Three times I pleaded with the Lord to take it [thorn of difficulty] away from me. But he said to me, "My grace is sufficient for you, for my power is made perfect in weakness." Therefore I will boast all the more gladly about my weaknesses, so that Christ's power may rest on me. That is why, for Christ's sake, I delight in weaknesses, in insults, in hardships, in persecutions, in difficulties. For when I am weak, then I am strong (2 Corinthians 12:8-10).
I'm still trying to learn to rest in the Lord. I'm better than I used to be. However, that's not saying much. One of my favorite ways to confess that I've over committed myself and that I have way more than I can handle is this simple, but sometimes desperate, sentence: "I've got more bread than I've got peanut butter to spread."
I bet you've been in a similar situation.
- Good intentions.
- Great ministry/job/family/service opportunities.
- Tight, but well-planned scheduled.
- No margin for error or surprise.
- New opportunities emerge.
- New demands surface.
- A minor crisis ensues.
- You are stretched beyond your limits.
- You try to escape to get some rest.
- You don't think you can take another "opportunity" or squeeze in anything else.
- Then, the "anything else" happens when you are tired, vulnerable, and don't have the resources to handle it!
At this point, you've "got more bread than peanut butter to spread"!
Because you have been here, you understand the apostles' words to Jesus about the ever-present crowd, their insatiable needs, and the disciples' bone-weariness:
Send the people away… (Mark 6:36).
They believed in ministry. They wanted to serve the Lord. They wanted to make a kingdom difference in the lives of those they touched. BUT… they've "got more bread than peanut butter to spread"!
Send them away...
Yes, Lord, I feel guilty for thinking it, much less saying it. I do care about their needs. I do want them served and saved. But, dear Lord, please, for now, let me rest. I can't do another thing. I can barely lift my head. I'm out of gas and losing hope. Please, dear Lord…
Send them away...
When we read the circumstances that Jesus and his disciples faced at this moment when they asked the Lord to send the people away, we can't help but be struck with the exhaustion they carried (Mark 6:17-51).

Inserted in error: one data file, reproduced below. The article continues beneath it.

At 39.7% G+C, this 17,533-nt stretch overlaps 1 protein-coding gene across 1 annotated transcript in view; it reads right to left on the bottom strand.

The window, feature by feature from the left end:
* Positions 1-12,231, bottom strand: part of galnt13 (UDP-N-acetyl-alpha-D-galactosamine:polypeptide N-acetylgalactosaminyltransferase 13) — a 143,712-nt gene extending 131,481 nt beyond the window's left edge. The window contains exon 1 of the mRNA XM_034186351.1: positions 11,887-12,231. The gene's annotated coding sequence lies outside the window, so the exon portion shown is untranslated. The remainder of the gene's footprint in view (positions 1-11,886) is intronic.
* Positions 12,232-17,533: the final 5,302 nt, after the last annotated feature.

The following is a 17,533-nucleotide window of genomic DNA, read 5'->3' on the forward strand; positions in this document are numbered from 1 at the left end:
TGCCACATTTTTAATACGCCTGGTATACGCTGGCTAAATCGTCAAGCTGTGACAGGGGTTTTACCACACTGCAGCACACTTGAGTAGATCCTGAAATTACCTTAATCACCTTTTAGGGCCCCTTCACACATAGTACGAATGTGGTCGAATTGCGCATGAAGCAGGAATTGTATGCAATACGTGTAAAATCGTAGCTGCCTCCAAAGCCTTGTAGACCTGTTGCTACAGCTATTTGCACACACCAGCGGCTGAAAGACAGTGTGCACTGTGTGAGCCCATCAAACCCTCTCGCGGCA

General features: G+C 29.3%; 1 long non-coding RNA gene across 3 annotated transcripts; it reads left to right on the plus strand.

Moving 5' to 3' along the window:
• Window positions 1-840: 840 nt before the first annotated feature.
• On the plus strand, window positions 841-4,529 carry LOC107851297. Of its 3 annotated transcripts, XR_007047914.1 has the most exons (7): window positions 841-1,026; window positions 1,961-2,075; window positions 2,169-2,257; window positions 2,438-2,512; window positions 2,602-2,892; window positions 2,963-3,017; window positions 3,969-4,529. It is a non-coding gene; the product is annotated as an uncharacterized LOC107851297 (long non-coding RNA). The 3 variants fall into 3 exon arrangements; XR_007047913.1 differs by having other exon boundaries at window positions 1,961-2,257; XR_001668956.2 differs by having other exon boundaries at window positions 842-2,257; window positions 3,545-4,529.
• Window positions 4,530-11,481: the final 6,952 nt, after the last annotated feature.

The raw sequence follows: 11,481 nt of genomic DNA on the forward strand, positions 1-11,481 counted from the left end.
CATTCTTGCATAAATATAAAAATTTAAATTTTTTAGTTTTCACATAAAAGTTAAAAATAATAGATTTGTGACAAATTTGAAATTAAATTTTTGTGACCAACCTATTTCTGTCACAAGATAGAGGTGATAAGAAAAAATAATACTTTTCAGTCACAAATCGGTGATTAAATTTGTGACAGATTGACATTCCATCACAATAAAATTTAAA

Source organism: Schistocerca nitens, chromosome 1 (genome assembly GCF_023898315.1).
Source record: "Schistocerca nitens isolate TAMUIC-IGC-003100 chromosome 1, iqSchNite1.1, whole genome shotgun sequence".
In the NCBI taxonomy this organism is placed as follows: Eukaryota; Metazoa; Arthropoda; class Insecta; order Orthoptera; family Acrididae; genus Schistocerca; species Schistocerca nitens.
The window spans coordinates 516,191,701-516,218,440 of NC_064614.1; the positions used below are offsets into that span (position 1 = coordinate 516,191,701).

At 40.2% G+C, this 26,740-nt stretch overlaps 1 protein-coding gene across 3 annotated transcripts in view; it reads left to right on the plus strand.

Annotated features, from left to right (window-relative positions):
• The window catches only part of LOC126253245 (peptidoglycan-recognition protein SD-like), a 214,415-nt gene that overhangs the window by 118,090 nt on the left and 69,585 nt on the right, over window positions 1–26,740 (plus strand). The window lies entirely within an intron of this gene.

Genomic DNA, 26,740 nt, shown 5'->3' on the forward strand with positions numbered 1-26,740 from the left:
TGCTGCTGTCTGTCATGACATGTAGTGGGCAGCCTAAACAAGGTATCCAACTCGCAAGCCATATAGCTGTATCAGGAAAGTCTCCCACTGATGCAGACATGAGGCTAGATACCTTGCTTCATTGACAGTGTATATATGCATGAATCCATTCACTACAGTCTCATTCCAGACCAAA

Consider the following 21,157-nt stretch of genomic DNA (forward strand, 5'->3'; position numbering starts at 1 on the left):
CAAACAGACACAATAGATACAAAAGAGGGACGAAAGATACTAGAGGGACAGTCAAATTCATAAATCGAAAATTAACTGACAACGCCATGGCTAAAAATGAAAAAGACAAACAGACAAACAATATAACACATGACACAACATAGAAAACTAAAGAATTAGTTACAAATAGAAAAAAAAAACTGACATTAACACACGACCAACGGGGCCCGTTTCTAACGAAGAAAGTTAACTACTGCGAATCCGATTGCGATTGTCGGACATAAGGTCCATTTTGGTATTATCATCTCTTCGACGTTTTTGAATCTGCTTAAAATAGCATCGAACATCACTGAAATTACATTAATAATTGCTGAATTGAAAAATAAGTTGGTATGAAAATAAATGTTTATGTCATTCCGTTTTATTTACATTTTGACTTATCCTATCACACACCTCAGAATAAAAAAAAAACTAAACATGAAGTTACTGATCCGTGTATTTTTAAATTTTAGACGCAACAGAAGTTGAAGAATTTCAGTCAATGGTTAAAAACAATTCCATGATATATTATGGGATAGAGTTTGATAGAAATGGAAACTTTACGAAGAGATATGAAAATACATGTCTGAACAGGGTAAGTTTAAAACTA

- Jesus' forerunner and cousin, John the Baptizer, had been ruthlessly executed by Herod.
- The disciples had just come back from a very successful, but very busy, time of ministry.
- Because people were overwhelming them, Jesus wanted to withdraw and be alone with them and let them all get some rest.
- But the people found them out and showed up in the deserted place.
- Jesus had the disciples feed the crowd of over 5,000 to help them see in their weariness he could minister through their insufficiency.
- Then Jesus sent them away to rest, but they encountered a storm.
- Jesus came to them in the storm, stilled their fears, calmed the storm, and brought them safely to their destination.
- Only to be faced with more people.
Send them away...
So what should we learn from all of this?
How do we put it into perspective?
How do we incorporate the principles of Jesus and rest into our lifestyle as disciples called to care for those who need Jesus' love and grace?
I want to challenge you to join me on a journey over the next several weeks as we do two things:
- Read through the gospel of Matthew and see what we can learn from Jesus about ministry and rest.
- Reflect on what we need to do to minister in ways that are healthy while being ready to go through times of stress and storm to minister in the name of Jesus.
Today, as people who often have "more bread than peanut butter to spread," let's hear a couple of things from the Lord.
First, let's hear his invitation to come away with him and get some rest. In fact, that's what we are going to do as we read the gospel of Matthew day for the next four weeks. We are going to get away from the rush of life and spend time in the presence of the Lord asking him to speak into our hearts and send the Holy Spirit to us to settle our hearts, restore our spirits, and empower our efforts.
Second, let's notice that in the middle of the stress and storm, Jesus comes to them and helps them. They are sufficient for their challenges because the Lord is present with them. Their meager resources are enough because he multiplies them. Their fear is calmed because he comes and joins them.
Yes, we need to create space for rest. The Lord wants that for us. At the same time, the demands of the moment may not allow retreat and rest. So let's join Jesus on the journey to find our balance and responsibly begin to work through stress, storms, and insufficiencies as we seek to find rest with Jesus.
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